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A Tor Primer for Probation and Parole Officers

October 11th, 2013

Probation and parole officers know about drug users and what to look for right? We test for drugs, we look for unexplained cash, and obviously for drugs. Well, recently, it was announced that the FBI had arrested the alleged leader of Silk Road,  a website on Tor, involved in the illicit drug trade. I am not talking about the sale of “fake pot” (“Spice,” “K2,” “Blaze,” and “Red X Dawn”) which I mentioned way back in 2011.  I am talking about an open market for real marijuana, heroin, cocaine, literally any drug you can name it.

What are Tor and Silk Road,  what are their “urls” and how can I get there? Well, you can’t get there from here. Additionally, you also need to understand something about bitcoins, the digital currency used to buy and sell drugs and other contraband on the underground. Let me give you some information and some hints to help bring you up to speed. First, let talk about Tor, which stands for The Onion Router Network.   Tor was developed with funding from the U.S. Navy and allows users to surf the Internet anonymously. The user must download some free software to access Tor. If a used properly, Tor makes it very difficult to identify who a user is or what they are doing online. So difficult in fact, that the National Security Agency (NSA) considers it … “[s]till the King of high secure, low latency Internet anonymity” and that “[t]here are no contenders for the throne in waiting”. Well Tor also has an area, called “hidden services”, where users can set up websites. These websites can only be found while one is using Tor and have dominion ending in .onion.  So folks can set up hidden websites on a network where user’s activities can’t be traced. One final comment, Tor is not itself illegal to use or have. Yep, that is a perfect place to set up an illegal drug market.

Okay, now where do bitcoins come in? Well bitcoins are currently not regulated. They are in many ways untraceable and can be converted back and forth from regular currency. Additionally, bitcoins are maintained in an electronic wallet, which can be stored on a cell phone (there are apps for that after all). Finally, bitcoins have real value, trading in the area of $135 to $137 for one bitcoin. Are you following this? A hidden website for illegal markets, on a network where your activities can’t be traced, where you can buy things with an unregulated currency that is difficult to trace and very portable. It is a perfect environment for 21st criminal behavior!

In my previous drug-cyberspace related article, I provided some suggestions for probation and parole officers. Let me add a few to consider in light of the possibility of supervised offenders using Tor to get drugs, either for personal use or for sale:

  • Be aware of offenders with packing boxes/envelopes either an excessive amount for shipping or discarded packing containers.  Pay attention to where the packages are being set or received from. Out of country or out of state addresses might be a read flag, unless your offender is on E-Bay selling beanie babies. Consider having discarded packages tested for traces of drugs, such as with a canine drug detector.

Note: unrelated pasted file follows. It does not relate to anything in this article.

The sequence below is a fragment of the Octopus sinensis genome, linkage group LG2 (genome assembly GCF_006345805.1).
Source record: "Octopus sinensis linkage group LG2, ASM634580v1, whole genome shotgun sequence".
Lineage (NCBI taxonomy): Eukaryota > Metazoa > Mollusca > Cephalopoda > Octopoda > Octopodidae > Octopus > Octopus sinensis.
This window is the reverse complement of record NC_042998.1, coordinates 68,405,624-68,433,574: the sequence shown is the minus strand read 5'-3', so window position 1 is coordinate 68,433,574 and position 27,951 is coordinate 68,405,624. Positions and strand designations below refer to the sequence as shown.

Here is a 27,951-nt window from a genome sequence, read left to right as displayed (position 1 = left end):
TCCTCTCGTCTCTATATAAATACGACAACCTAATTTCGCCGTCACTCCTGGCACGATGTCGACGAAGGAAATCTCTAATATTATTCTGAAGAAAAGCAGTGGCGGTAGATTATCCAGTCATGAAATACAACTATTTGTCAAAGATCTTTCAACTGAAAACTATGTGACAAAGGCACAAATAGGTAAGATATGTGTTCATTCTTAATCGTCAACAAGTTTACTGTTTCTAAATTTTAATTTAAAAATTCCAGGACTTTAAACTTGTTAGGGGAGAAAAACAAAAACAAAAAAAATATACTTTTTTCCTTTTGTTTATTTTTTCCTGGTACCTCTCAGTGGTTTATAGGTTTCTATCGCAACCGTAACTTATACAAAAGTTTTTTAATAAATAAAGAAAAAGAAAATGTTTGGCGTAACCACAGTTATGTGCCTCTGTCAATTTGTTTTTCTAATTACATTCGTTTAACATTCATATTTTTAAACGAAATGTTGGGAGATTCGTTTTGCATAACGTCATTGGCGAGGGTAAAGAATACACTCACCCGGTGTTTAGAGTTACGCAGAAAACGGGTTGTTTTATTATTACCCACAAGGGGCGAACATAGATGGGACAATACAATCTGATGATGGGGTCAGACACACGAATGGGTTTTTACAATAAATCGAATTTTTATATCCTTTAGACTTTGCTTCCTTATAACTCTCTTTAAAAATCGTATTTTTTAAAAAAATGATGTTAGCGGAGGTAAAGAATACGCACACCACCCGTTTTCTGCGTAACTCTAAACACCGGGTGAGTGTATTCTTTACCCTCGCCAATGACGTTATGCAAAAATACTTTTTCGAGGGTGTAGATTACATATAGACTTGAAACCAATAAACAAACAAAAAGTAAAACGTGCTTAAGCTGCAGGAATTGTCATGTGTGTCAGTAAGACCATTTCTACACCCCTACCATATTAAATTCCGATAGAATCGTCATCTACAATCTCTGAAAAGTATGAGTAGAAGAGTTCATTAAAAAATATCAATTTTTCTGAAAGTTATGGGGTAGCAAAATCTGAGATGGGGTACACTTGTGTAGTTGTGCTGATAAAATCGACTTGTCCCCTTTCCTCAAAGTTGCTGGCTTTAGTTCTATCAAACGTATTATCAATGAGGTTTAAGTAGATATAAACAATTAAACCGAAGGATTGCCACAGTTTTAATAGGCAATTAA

• Bitcoins are not illegal and can be used for legitimate purposes. Currently, monthly supervision reports ask for income, expenses, bank balances, etc. in dollars. So you are going to have to periodically make a separate inquiry about bitcoins. Start with tech savy and youthful offenders. Also ask those with anti-government views. Does your offender have any and how much? What are they doing with them and where are they getting them? These are valid supervision questions, particularly in light of their value and the potential to easily use them for illegal purposes.
  • Check their devices for electronic wallets that are used to handle bitcoin transactions. They can be stored on any computer, including smart phones. Be aware they can also be stored online.
  • If your are looking only at the browser history during your computer searches, be aware that Tor browsing history is not going to show up in the normal history. The Tor website can be accessed from a normal browser, that is how you get the software. Visiting the Tor website will show up in browser history, provided they haven’t cleaned their history.  However, accessing the Tor network is a different matter. Tor comes with bundled with a specific browser, currently Firefox, which connects to the network. This Tor configured browser could be anywhere on a device. There is even a portable application for using Tor from USB device. If you can do text searches, consider Tor (exact),  onion, and Vidalia (Tor creates a folder called Vidalia) . If you suspect your offender is using Tor for illegal purposes, also seek guidance from your local law enforcement computer unit. A computer forensic unit can help you find what they might be doing on Tor, provided you have a device for them to examine.
I don’t want to give you the idea that being aware of Tor, its hidden services, and bitcoins, is only a good idea for those who supervise drug cases. Weapons, explosives, false ids, hacking tools, etc, are also being bought and sold on this network and the hidden websites. Additionally, sex offenders are trading and distributing child porn via hidden Tor locations.  If you are supervising offenders in the 21st Century you are going to have to get up to speed with how the Internet and computers can be used inappropriately by criminals. Okay, that is my lecture for the day. Where did I put my cigar at? Be safe out there.
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